Preventing home fires, fire safety lawyer

Preventing Home Fires in Winter

The National Fire Protection Association (NFPA) reported that home fires occur more frequently in winter months than at any other time of the year. Americans suffer approximately $2 billion in property loss each year because of winter home fires – and almost 900 die annually in those tragedies.

Winter home fires account for only 8 percent of the total number of yearly fires in the United States, but they result in 30 percent of all annual fire deaths.

Home heating fires

Heating is the second-leading cause of house fires, deaths and injuries in the United States (cooking is No. 1) – and December, January and February are the peak months for heating fires. Space heaters are most often involved in home heating fires, figuring in 40 percent of them.

Some other facts about home heating fires:

  • From 2013-2015, an average of 45,900 home heating fires occurred in the United States each year.
  • Home heating fires peaked in the early evening hours, between 5 and 9 p.m.
  • Home heating fires peaked in January (21 percent) and declined to the lowest point from June to August.
  • Confined fires  accounted for 75 percent of home heating fires.
  • Twenty-nine percent of the non-confined home heating fires happened because the heat source was too close to a combustible item, such as a Christmas tree.

Some tips to avoid home heating fires:

  • Have a 3-foot “kid-free zone” around open fires and space heaters.
  • Never use the oven to heat your home.
  • Always use the right kind of fuel for fuel burning space heaters.
  • Remember to turn portable heaters off when leaving the room or going to bed.
  • Make sure the fireplace has a sturdy screen to stop sparks from flying into the room


Safety and your Christmas tree

A dry Christmas tree burns faster than newspaper. In a demonstration conducted by the U.S. Consumer Product Safety Commission in December 2018, the speed that a dry tree burned was eye-opening. In less than 10 seconds, a spark turned into a blaze on the dry tree, pushing smoke and flames into the demonstration room.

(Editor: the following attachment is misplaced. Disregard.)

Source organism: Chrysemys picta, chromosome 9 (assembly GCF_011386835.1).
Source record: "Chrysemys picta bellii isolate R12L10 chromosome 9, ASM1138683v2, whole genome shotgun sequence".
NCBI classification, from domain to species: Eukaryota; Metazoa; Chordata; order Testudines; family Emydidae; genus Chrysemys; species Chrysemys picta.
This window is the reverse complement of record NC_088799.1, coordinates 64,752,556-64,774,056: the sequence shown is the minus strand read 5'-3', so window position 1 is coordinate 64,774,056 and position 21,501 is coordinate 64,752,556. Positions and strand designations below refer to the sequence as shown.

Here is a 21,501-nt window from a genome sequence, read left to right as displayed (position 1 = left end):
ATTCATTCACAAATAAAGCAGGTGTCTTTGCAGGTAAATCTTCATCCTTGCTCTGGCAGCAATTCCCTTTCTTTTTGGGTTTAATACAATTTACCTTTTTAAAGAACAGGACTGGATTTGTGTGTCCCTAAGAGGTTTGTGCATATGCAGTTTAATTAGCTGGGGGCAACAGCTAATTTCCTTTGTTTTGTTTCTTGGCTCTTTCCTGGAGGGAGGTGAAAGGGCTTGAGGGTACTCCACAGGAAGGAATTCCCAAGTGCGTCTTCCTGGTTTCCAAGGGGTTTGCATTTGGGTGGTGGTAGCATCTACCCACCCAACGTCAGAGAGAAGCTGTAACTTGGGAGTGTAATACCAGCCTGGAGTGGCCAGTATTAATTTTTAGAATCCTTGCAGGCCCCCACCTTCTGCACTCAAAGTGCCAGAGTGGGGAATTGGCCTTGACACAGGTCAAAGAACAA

Some tips to avoid having your tree go up in flames:

  • Keep Christmas trees – or anything else that can burn – at least 3 feet away from heaters. (On average, one out of every 45 Christmas tree fires results in a death, the NFPA reported.)
  • Water your Christmas tree daily.
Preventing christmas tree fires in home

Candle and decoration fires

While candles create a fire threat anytime of the year, the risk is especially prevalent in the winter months, the NFPA reported. More than a third of home decoration fires are started by candles.

The association said in December, candles account for more than half of home decoration fires. The top three days for home candle fires are Christmas, New Year’s Day and New Year’s Eve.

Here’s how to avoid candle fires:

  • Keep candles at least one foot from combustible items.
  • Do not leave burning candles unattended.
  • Do not light candles in bedrooms.
  • Put out all candles before going to sleep.


Fire safety lawyer, tips for preventing fire in your home

What to do if your smoke detector goes off

It’s the middle of the night and you hear your smoke detector. Do you know what to do?

Many people don’t, experts say.

In a home fire, there’s no time to spare. A fire can become life-threatening in two minutes or less, and in five minutes, a residence can be completely engulfed in flames.


Some more tips on how to stay safe and prevent home fires:

  • Install and test smoke alarms: You need one on every level of your home and one in every bedroom. Follow the manufacturer’s instructions on how and where they should be installed. Test them monthly, and change the batteries regularly.
  • Make an exit plan in case of a fire: Every family needs a fire escape plan, with at least two exit routes for every room. The plan also should include a meeting place outside and assigned roles for family members, including who will assist children or those with mobility issues.
  • Practice as if it’s real: Families should practice their fire escape plans at least twice a year.

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Experienced House Fire Negligence Lawyer Elliot Olsen | Siegel Brill Injury Law | Chemical Burn Negligence Attorney

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